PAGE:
UDOT PLANNED AVALANCHE CLOSURES!!

Forecast for the Provo Area Mountains

Nikki Champion
Issued by Nikki Champion for
Wednesday, January 25, 2023
The avalanche danger is MODERATE on all upper-elevation slopes where freshly formed wind drifts are the primary concern. The avalanche danger is LOW on mid and lower-elevation slopes where there has been overall less wind and less snow. Small, long-running sluffs are also possible in steep, sustained terrain.

Cornices continue to grow in size. Avoid traveling below or along corniced ridgelines as they can break further back than you might expect.
Low
Moderate
Considerable
High
Extreme
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Weather and Snow
This morning, it is lightly snowing. Temperatures are in the low teens F and winds are blowing from the north-northwest between 10-15 mph with gusts up to 40 mph at the highest ridgelines. Overnight a trace amount of snow fell.
Today, skies will become mostly cloudy with an occasional light snow shower in the morning. There is a small chance for another trace to 2" of snow before mid-morning. Temperatures will climb into the mid-20s F. Winds will remain north northwesterly, averaging 5-15 mph with gusts below 25 mph at mid-elevations. At upper elevations, winds will average 20-30 mph, with gusts up to 45 mph.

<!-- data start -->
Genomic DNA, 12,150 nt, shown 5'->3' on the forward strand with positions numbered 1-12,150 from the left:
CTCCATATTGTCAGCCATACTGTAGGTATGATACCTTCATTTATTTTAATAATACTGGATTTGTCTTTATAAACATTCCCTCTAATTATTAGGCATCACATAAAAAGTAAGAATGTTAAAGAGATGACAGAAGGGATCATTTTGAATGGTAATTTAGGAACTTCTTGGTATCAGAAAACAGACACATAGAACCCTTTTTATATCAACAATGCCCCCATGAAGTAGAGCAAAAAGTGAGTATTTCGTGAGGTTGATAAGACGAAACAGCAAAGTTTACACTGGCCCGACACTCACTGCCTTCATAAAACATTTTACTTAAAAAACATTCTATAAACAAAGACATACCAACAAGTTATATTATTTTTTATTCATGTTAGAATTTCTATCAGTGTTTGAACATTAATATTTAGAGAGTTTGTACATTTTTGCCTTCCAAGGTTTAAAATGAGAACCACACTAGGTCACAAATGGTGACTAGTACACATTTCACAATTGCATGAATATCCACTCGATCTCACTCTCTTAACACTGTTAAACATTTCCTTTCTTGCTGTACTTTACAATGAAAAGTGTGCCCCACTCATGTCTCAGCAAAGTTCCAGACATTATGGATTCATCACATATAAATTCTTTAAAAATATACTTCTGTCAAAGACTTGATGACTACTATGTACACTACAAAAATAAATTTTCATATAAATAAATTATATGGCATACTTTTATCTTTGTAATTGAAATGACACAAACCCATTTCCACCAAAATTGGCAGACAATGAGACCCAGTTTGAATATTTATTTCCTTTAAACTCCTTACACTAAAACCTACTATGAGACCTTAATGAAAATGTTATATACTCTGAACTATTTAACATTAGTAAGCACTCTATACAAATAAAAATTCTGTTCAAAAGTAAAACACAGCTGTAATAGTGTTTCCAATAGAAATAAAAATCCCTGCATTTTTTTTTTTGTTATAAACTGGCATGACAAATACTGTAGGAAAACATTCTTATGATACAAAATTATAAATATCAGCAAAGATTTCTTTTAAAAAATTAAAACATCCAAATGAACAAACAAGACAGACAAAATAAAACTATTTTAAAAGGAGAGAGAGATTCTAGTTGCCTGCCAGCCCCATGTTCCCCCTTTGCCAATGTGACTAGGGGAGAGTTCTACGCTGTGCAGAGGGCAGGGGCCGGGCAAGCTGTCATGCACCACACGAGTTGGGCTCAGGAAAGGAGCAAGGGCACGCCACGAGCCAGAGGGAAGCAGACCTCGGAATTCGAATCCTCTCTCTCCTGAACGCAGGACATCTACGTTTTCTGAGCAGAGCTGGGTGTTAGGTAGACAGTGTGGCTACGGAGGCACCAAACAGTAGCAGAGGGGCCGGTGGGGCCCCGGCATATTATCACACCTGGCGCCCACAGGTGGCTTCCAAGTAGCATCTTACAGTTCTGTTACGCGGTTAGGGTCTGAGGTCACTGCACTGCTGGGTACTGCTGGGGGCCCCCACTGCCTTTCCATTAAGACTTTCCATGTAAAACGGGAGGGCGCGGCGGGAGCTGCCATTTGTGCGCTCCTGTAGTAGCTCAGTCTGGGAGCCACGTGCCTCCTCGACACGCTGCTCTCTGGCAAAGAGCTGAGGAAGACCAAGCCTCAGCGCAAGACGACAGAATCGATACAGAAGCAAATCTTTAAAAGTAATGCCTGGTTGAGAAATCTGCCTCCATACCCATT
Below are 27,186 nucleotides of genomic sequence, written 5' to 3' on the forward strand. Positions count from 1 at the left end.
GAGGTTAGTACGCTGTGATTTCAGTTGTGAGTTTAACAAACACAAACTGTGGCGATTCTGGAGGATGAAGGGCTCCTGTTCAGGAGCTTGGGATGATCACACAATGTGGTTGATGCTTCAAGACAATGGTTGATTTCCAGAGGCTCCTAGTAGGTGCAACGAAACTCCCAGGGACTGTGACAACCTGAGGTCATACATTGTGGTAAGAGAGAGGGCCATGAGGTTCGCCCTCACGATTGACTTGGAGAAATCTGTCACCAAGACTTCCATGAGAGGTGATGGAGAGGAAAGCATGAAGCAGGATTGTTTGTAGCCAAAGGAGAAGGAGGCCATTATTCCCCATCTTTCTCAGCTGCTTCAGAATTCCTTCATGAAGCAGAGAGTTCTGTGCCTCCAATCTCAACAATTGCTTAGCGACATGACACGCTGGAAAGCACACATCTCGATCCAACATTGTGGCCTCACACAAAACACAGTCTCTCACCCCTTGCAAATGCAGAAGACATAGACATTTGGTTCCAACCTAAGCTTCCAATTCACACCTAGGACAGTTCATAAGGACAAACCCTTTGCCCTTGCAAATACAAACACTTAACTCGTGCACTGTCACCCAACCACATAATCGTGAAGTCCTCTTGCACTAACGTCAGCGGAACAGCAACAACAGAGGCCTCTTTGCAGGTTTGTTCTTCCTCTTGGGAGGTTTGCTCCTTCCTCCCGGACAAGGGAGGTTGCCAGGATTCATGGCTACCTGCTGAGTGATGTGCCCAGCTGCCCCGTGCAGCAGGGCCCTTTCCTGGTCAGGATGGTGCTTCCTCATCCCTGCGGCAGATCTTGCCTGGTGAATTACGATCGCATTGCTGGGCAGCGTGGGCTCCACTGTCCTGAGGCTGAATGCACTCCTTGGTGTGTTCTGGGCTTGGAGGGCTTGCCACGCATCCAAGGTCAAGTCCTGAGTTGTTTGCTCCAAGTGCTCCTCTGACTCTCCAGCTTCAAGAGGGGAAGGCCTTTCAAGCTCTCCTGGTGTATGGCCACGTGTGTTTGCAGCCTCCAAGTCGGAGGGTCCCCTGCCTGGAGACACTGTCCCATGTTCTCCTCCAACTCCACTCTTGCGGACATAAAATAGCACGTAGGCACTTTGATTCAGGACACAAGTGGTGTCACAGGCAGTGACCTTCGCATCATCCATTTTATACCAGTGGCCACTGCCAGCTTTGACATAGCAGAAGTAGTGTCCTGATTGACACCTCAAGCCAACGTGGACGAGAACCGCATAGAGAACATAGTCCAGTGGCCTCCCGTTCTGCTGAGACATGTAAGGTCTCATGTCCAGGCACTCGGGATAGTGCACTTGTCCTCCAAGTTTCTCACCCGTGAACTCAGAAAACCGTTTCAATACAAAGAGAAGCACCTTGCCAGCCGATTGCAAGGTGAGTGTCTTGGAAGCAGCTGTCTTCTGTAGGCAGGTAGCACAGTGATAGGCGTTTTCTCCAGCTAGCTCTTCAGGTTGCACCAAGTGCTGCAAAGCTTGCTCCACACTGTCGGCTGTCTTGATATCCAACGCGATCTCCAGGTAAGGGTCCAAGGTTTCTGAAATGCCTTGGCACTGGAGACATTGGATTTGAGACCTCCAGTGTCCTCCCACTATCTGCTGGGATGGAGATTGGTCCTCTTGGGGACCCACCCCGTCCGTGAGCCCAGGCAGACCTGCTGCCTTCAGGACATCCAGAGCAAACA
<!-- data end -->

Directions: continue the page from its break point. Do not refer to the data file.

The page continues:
Small loose avalanches are possible in steep terrain at all elevations. If the sun comes out look for warming on any solar aspect at mid and lower elevations and avoid traveling underneath these slopes as an avalanche in steep rocky terrain could lead to an injury.
Recent Avalanches
Yesterday there were reports of small sensitive wind drifts along upper-elevation terrain and ridgelines.

Catch up on backcountry observations HERE.
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Avalanche Problem #1
Wind Drifted Snow
Type
Location
Likelihood
Size
Description
The elevated winds will continue to form sensitive slabs of wind-drifted snow along upper-elevation ridgelines and mid-elevation terrain features that allow for drifting snow to accumulate. Variable wind directions over the last few days will have loaded snow onto all aspects.
Look for cracking, collapsing, and rounded pillows of new snow, and avoid steep terrain where you could trigger them.
These wind-drifted snow avalanches may entrain snow on steeper slopes, and could be more than enough to take a rider off their feet. Even a small avalanche can be consequential in hazardous terrain.

Wind-drifted avalanche on a south facing slope at 9,200' (Photo-Karol)
Cornices continue to grow in size and will be sensitive today and may break further back than you anticipate. Give them a wide berth.
General Announcements
This information does not apply to developed ski areas or highways where avalanche control is normally done. This forecast is from the U.S.D.A. Forest Service, which is solely responsible for its content. This forecast describes general avalanche conditions and local variations always occur.